The Chicago Avenue bus turnaround station at Austin Boulevard will house a public art display commissioned by the Chicago Transit Authority.
The $200,000 project is the first public art project CTA has commissioned for one of the city’s bus terminals.
Artwork has been on display at train and bus stops since 2011, part of Mayor Rahm Emanuel’s CTA public artwork’s initiative. Some 60 works, from sculptures to mosaics, are located at various stations across the city.
Smith, who was hired by CTA in September, discussed the project with and got ideas from Austin residents at a community meeting earlier this month, held at Sankofa Cultural Arts Center, 5820 W. Chicago Ave.
Smith’s technique involves “found” objects and old clothing used in her works, which includes paintings and stand-alone sculptures. Her love of fabrics began with her mother, who made clothes and took Smith to fabric shops as a child. Smith said her artwork involves telling a story as well as aesthetics.
“My work is sort of a narrative. There’s always history involved in my work, even if it’s abstract with bits and pieces of clothing and fabrics,” she said.
The dozen or so attendees at Sankofa wanted the Chicago Avenue project to tell Austin’s story and highlight the community’s history.
“The African-American history is very important, but not just the African-American people but also all those different people who have come through the community and have history here,” said Malcolm Crawford, co-owner of Sankofa and executive director of the Austin African American Business Networking Association.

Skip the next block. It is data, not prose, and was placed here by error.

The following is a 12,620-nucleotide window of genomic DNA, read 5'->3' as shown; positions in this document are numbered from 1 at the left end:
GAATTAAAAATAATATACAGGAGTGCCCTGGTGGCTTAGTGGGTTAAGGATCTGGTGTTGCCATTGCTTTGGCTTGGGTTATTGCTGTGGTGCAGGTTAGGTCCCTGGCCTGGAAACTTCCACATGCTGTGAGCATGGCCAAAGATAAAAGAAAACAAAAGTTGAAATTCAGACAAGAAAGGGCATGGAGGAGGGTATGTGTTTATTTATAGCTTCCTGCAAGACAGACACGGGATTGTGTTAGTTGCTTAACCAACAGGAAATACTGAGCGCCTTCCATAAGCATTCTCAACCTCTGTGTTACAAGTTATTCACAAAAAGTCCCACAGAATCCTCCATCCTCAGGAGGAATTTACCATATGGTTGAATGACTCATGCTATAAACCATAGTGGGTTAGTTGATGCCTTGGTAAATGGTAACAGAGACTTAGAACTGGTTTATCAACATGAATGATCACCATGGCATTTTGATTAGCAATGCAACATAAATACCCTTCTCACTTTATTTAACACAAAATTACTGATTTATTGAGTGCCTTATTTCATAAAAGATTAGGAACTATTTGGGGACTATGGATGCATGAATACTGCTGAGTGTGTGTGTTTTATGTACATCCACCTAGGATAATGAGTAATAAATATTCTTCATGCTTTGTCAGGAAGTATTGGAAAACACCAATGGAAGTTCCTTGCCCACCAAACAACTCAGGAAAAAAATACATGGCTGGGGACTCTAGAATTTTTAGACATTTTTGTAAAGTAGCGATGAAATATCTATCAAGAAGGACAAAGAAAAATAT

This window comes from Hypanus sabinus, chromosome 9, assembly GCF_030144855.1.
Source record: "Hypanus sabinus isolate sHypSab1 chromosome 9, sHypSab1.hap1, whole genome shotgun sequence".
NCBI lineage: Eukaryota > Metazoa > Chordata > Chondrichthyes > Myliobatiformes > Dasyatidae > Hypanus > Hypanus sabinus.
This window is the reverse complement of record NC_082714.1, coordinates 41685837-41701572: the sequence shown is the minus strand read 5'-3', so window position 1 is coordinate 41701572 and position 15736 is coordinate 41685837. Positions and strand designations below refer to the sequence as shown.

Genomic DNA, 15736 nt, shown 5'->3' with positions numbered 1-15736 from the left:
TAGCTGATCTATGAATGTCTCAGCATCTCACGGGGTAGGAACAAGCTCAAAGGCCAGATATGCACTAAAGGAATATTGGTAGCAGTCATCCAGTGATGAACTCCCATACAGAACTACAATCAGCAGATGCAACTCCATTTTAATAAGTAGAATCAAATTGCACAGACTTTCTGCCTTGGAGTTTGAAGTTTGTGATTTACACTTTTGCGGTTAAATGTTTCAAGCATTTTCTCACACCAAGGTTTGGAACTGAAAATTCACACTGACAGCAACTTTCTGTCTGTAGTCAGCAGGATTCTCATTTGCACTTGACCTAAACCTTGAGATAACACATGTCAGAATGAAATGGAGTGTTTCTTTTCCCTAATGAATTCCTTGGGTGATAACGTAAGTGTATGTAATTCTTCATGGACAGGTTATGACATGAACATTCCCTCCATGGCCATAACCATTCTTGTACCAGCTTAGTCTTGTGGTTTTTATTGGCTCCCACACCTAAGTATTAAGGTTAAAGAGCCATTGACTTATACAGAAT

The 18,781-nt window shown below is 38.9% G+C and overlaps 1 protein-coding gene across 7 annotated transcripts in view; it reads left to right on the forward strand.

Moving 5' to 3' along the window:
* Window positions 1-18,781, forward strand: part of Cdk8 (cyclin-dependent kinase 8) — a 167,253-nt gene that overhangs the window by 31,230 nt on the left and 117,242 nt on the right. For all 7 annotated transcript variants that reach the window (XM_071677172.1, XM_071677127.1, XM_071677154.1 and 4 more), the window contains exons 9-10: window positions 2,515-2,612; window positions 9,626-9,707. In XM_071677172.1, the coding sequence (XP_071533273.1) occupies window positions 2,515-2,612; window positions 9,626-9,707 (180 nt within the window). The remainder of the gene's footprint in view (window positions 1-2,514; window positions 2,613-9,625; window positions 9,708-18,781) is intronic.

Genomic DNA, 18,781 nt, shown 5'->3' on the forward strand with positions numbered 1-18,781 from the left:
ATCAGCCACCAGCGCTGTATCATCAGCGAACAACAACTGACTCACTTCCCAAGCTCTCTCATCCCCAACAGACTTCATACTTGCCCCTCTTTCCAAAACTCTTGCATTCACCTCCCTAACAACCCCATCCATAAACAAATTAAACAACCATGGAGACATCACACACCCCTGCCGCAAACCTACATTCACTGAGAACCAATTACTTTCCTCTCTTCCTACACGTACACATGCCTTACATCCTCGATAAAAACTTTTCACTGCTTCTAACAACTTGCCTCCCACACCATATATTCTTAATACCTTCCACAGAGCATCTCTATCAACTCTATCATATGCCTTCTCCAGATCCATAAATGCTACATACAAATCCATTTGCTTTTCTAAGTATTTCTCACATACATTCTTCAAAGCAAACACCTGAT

Transforming Chicago Avenue into a “Soul City Corridor” featuring art and entertainment has long been in the works for AAABNA, Crawford said.
“Having a place for African-Americans to showcase their culture and just the beauty has always been my passion,” he said.
Residents also want the Chicago Avenue project to highlight the African-American experience of the neighborhood, perhaps including photos or other objects donated from local folk. Smith said she doesn’t yet have a specific design in mind but wants to include ideas from the community.
CTA public art projects typically take a year to 18 months to complete, said Elizabeth Kelly, project coordinator for CTA. The city has hired local and out-of-state artists to work on projects, Kelly said.
Funds for the Chicago Avenue project is provided by the Federal Transit Administration. CTA will OK the final design, but residents at Sankofa asked to be included in the decision-making process. Kelly said that’s not normally done but will take that suggestion back to CTA for consideration.
The Chicago Avenue bus turnaround presents a challenge for public art because it’s an open space with no surrounding back walls or structures. Because of the large open space, residents suggested making the artwork somehow functional, like including benches for people to sit on. Smith said she was open to that idea.
Smith and the residents acknowledged some of those challenges, but Smith expressed optimism in coming up with a workable design.
“I feel inspired by the ideas and suggestions the community members brought up,” she said. “They want the art to reflect some of that history. Even abstractly, that can be done.”